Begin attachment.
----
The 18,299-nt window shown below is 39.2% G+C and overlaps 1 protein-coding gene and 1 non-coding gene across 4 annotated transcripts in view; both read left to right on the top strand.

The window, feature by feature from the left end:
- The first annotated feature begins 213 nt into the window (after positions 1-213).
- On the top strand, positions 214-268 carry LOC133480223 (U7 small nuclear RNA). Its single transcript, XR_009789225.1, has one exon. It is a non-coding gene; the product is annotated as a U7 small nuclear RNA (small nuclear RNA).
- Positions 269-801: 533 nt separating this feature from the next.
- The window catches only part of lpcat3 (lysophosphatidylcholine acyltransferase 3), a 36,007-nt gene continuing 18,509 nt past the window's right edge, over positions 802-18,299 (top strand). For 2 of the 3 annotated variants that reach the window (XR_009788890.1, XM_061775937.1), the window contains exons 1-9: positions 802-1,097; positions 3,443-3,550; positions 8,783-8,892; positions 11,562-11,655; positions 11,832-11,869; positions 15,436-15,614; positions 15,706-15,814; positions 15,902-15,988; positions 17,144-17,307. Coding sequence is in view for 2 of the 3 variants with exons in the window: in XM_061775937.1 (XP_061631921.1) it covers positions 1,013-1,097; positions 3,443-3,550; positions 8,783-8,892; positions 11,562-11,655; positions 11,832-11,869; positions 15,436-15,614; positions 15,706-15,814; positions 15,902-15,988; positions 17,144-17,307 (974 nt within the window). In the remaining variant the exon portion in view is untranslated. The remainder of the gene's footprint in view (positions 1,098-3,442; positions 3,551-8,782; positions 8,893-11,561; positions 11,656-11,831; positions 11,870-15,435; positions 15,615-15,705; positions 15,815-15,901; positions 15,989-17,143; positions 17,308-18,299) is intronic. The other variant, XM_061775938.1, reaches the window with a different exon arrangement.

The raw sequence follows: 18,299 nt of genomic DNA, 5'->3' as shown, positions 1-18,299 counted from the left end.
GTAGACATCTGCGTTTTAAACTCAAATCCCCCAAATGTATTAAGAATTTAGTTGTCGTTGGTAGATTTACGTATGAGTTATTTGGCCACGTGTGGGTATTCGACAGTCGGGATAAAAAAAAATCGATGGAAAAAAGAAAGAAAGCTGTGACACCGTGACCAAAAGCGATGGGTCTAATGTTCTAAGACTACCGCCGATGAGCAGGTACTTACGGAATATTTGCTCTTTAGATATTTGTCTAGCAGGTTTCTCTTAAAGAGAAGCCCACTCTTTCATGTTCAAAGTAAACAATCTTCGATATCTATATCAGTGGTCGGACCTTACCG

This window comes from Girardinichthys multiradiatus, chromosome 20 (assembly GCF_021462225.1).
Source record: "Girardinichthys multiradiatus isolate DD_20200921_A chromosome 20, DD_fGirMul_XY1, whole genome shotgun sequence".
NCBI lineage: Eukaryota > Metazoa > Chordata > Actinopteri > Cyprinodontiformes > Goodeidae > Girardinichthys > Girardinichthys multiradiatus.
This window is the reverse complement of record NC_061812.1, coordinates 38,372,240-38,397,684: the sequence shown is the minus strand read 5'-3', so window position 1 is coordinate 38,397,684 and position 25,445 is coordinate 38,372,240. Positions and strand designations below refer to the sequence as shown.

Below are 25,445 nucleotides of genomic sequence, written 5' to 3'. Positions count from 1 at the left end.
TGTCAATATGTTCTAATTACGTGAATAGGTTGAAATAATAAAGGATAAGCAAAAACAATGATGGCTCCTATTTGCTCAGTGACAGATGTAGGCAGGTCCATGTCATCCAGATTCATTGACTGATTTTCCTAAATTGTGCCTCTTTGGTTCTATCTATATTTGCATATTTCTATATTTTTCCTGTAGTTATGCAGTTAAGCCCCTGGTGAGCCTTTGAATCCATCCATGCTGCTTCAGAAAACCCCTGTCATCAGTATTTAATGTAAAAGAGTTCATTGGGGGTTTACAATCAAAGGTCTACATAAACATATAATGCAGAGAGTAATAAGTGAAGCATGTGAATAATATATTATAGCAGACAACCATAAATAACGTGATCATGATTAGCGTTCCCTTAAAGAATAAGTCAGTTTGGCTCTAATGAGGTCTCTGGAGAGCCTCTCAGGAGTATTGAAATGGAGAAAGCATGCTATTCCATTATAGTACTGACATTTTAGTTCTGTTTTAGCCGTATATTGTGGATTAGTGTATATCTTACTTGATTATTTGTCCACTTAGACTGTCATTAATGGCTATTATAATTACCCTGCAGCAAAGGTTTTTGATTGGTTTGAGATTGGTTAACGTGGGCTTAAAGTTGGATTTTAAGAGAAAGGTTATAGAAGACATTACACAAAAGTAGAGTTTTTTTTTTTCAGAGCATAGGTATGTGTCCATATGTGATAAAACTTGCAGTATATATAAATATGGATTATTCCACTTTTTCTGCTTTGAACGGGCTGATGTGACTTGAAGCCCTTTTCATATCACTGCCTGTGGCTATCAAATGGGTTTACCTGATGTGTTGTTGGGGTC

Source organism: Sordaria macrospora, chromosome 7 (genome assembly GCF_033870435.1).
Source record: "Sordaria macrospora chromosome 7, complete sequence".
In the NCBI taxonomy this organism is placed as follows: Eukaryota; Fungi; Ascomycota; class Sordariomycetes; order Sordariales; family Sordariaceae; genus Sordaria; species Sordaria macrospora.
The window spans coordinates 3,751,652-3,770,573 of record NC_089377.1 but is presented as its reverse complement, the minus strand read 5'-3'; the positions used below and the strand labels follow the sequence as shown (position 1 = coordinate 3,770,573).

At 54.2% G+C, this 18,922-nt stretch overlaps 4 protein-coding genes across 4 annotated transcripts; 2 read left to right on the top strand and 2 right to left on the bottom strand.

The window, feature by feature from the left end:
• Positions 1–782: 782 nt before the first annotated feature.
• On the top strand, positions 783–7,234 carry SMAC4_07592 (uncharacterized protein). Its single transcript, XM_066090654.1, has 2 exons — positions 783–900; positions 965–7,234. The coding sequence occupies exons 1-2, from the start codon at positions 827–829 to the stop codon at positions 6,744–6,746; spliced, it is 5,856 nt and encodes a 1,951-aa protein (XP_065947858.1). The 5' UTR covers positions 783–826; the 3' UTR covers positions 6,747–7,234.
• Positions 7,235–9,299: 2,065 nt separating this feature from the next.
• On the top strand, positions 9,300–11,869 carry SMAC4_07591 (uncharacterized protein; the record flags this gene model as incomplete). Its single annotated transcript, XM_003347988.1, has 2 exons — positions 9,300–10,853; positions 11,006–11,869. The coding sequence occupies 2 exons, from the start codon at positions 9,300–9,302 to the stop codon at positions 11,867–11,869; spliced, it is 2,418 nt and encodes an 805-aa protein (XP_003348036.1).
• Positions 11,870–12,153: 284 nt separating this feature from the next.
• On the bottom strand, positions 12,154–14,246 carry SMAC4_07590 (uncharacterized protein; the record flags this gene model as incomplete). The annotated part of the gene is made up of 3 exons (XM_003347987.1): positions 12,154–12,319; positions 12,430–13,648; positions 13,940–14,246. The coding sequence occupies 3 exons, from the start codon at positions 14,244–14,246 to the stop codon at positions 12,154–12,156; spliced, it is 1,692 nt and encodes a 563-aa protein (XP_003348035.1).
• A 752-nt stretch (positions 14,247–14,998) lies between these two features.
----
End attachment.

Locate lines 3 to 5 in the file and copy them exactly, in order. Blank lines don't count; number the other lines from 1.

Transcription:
- The first annotated feature begins 213 nt into the window (after positions 1-213).
- On the top strand, positions 214-268 carry LOC133480223 (U7 small nuclear RNA). Its single transcript, XR_009789225.1, has one exon. It is a non-coding gene; the product is annotated as a U7 small nuclear RNA (small nuclear RNA).
- Positions 269-801: 533 nt separating this feature from the next.